Stopping Movement Of Staff Between Care Settings

The government’s proposals to ban the movement of social care workers between care homes will be difficult to implement in practice, according to Care England.

The representative body said in its response to the Department of Health and Social Care’s [DHSC] consultation on the proposals that the implementation of the regulation is likely to create “risks” in specialised services such as those for people with learning disabilities and/or autism.

Professor Martin Green OBE, Chief Executive of Care England, says:

“Although the proposed regulation is aimed at minimising the risk of infection of Covid-19, many care providers already have clear procedures and processes to manage safe staffing levels and staff movement which are regularly reviewed. This is simply another bureaucratic hoop for adult social care providers to jump through. The real answer to managing infection prevention and control in adult social care settings is testing. If staff were able to access a greater frequency and efficacy of test prior to a shift, there would be less need to limit staff movement”.

The consultation, found at GOV.UK, was launched to seek the views of the adult social care sector in relation to the introduction of regulations that create a requirement on residential and nursing care home providers in England to restrict the movement of staff providing personal care or nursing care in their services.

Care England’s response details why this proposed policy will struggle to work in practice across all residential or nursing care settings, focusing on the following areas:

  • The implementation of the regulation is likely to create specific risks in specialised services, for example those supporting individuals with learning disabilities and/or autism.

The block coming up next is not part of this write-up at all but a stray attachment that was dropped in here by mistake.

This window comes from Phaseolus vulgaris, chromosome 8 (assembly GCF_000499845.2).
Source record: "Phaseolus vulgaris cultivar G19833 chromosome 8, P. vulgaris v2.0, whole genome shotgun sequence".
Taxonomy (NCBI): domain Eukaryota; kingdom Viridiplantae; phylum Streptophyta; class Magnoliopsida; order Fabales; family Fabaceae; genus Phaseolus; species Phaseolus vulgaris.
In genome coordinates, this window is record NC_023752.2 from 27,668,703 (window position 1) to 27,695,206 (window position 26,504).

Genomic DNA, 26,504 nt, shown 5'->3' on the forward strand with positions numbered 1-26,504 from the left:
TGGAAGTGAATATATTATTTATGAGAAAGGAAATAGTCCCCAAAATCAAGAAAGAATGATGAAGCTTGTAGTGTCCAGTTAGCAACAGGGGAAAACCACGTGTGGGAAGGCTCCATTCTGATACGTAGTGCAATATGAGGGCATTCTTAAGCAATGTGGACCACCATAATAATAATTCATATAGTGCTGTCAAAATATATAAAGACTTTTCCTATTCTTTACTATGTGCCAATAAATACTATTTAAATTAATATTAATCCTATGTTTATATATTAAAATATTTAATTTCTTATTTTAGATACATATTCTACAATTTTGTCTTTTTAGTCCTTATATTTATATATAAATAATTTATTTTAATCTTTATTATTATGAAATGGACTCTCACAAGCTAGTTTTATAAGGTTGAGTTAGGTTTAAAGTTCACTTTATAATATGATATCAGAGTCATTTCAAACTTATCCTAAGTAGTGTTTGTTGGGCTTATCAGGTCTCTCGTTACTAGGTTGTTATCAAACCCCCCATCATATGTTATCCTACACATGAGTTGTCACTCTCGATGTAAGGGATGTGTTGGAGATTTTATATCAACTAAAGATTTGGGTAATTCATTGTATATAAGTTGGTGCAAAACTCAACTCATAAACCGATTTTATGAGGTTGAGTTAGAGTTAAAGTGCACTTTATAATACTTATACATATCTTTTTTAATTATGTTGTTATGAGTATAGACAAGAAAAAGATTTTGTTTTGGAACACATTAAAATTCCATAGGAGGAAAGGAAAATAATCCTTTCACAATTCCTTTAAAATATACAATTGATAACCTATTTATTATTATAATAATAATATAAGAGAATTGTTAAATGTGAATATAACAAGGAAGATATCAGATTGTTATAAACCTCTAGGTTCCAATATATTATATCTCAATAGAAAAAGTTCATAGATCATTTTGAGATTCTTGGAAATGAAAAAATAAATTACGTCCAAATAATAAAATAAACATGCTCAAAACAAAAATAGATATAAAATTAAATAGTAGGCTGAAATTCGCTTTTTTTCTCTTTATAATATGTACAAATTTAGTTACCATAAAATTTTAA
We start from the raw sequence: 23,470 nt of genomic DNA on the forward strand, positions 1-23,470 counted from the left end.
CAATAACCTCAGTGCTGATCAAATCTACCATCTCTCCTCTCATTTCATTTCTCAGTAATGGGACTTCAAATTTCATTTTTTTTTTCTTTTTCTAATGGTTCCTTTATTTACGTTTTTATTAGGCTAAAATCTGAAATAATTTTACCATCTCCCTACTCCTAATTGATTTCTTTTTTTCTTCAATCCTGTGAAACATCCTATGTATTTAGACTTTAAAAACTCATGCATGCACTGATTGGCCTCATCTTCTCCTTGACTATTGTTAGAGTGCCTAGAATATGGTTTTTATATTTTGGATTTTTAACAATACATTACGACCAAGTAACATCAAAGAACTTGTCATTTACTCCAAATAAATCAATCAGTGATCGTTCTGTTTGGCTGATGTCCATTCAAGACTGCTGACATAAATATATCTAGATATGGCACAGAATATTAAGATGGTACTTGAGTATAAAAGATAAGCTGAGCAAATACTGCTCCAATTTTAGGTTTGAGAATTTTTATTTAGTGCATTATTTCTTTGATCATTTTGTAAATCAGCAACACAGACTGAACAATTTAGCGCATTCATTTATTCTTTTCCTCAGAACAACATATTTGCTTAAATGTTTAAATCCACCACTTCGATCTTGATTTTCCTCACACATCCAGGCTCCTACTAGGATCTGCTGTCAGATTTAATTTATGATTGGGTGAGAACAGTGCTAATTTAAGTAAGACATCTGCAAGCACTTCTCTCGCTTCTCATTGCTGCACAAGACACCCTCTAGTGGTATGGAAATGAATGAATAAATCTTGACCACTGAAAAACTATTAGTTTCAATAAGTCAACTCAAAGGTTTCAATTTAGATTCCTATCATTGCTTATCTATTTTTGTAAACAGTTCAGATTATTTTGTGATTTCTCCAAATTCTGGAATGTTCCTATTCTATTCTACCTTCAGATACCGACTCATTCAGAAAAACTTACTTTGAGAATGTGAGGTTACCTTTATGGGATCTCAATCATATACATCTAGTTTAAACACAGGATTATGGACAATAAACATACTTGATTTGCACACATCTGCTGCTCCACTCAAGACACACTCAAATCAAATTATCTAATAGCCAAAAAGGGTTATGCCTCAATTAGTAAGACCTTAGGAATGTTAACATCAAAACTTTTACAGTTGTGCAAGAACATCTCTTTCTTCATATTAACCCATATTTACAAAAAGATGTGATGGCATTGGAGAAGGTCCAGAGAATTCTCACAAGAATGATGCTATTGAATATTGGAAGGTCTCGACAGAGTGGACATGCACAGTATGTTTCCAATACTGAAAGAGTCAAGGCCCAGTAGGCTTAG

• There will be a significant impact on low-paid staff.
  • There will likely be a consequence on staff mental health and levels of fatigue.
  • A greater degree of clarity is required around what role CQC will play in this policy. A consistent and proportionate approach is necessary.
  • It is worrying that these regulations will converge with the UK’s departure from the European Union. The failure of the Immigration Act to appropriately support the adult social care sector will adversely affect the sector.
  • The Infection Control Fund [ICF] is simply not enough to cover compensating both staff and other employers when a member of staff is asked only to work for one employe

Martin Green continues:

“We are at a loss to understand why if these measures are to be introduced across adult social care settings, the movement of NHS staff between NHS settings is not being subjected to the same regulation.  The difference in the treatment of the adult social care sector and the NHS seems to be disproportionate and unjustified.”

 

 

 

 

 

 

 

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Fusion

 

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